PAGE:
Thea – Enabling the visually impaired to better navigate their world

Moment / VerizonUnited States

Empowering

Concept / Student

Team

Students • Darshan Alatar • Lauren Fox • Chanel Luu Hai • Alina Peng • Alexis Trevizo Advisors • Steph Rymer • Hanley Weng •‍ John Payne • Jacob Pastrovich • Caroline Brown • Gena Hong

Overview

Thea is a concept for an artificially-intelligent, on-the-go navigation assistant for the blind and visually-impaired. Using the continuous positioning abilities that 5G wireless technology will enable, Thea understands the most effective way to get around and guides users accordingly. As a system, Thea communicates granular directionality through a set of wearable haptic pads and a voice-activated user interface. By first interpreting natural speech, Thea then provides non-intrusive audio and tactile feedback. Ultimately, Thea helps people with vision impairments to overcome mobility challenges and empowers them to more confidently navigate their world.

Vision impairment—commonly also known as blind or low-vision (BLV)—covers a broad spectrum of medical conditions, including cataracts, glaucoma, and macular degeneration. The 3.4 million people in the U.S. who are visually impaired span a wide impairment spectrum and include those who have been blind from birth to those who become blind later in their lives. Consequently, with different levels of impairment, comes different comfort levels for traveling outside of the home or exploring new environments. As a team of interns, we asked, “How could we design a product that could be understood and accessed by a mass population, while also celebrating individuality and addressing the specific needs of each user?”

As one of the world’s largest cities, New York City lags behind other major metro areas, like Sydney and Tokyo, when it comes to accessibility. The unpredictability of public transit, constantly changing sidewalk infrastructure, and building access all pose problems that are often overlooked by the sighted community. In New York City alone, 5% of the population is blind or has a severe visual impairment—that’s roughly 350,000 people. We aspired to use New York City as a hub for observational research and expanded our findings to create a scalable solution that could benefit people everywhere with vision impairments.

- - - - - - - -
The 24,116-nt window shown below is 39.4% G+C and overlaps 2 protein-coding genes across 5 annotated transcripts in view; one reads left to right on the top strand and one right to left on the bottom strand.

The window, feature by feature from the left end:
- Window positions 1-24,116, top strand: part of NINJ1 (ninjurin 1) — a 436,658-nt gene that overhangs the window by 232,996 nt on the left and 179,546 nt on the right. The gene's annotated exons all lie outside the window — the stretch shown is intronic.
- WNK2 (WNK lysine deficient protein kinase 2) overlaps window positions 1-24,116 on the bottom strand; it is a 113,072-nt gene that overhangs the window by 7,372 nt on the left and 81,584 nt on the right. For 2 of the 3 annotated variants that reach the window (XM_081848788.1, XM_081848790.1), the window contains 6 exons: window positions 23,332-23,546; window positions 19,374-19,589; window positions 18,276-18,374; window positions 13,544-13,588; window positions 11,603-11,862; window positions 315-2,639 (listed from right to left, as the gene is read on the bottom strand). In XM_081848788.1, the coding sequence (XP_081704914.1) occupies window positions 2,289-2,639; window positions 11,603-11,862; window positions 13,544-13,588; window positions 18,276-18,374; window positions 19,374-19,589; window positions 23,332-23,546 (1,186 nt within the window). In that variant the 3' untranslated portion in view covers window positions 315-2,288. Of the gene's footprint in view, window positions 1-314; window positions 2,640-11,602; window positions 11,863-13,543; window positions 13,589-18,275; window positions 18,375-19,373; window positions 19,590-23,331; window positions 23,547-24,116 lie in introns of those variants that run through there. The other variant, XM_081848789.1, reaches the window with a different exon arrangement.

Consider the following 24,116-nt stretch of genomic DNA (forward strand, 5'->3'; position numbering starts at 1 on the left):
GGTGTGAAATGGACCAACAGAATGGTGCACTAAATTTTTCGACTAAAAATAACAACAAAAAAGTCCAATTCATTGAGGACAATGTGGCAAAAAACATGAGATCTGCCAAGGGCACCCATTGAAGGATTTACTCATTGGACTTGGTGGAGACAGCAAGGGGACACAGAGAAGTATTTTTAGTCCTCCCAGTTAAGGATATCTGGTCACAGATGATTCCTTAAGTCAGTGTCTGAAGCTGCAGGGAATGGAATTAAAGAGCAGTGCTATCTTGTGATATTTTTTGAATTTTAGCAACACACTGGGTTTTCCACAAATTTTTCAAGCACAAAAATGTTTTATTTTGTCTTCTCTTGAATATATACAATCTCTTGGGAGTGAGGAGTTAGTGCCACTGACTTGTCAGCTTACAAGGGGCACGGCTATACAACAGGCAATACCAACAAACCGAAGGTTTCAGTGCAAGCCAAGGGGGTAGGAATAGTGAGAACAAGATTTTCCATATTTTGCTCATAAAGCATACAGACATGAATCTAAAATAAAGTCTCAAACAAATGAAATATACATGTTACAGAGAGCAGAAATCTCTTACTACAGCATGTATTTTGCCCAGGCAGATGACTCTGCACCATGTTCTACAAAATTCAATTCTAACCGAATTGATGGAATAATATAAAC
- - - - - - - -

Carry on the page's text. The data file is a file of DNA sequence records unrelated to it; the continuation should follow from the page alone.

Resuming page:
From our research with over 60 blind and low-vision people as well as experts, we recognized a few common problems, which include pre-planning, path details, and last-foot navigation. These common pain-points helped us to define an opportunity space that explores the intersection of the vision impairment and navigation.

Prior to venturing out of the house, people with vision impairments have to extensively pre-plan, which stifles spontaneity. On the way, they could encounter obstacles in their path—like major train delays or road construction—that derail their plans. These types of problems are typically easy for a sighted person to deal with, but for those with a visual impairment, they require immediate, up-to-date information that provides options for re-routing. The “last foot” in navigation is a serious challenge. For example, getting to a subway station is possible, but finding the correct platform proves difficult, especially if trains change.

As a result, we created Thea, a concept that offers a comprehensive solution to help the visually impaired independently and safely explore their environments.

Thea is the result of a 10-week research and development project completed by the intern team at Moment / Verizon in summer 2018.

To learn more about Thea, visit: momentdesign.com/thea/

Audience

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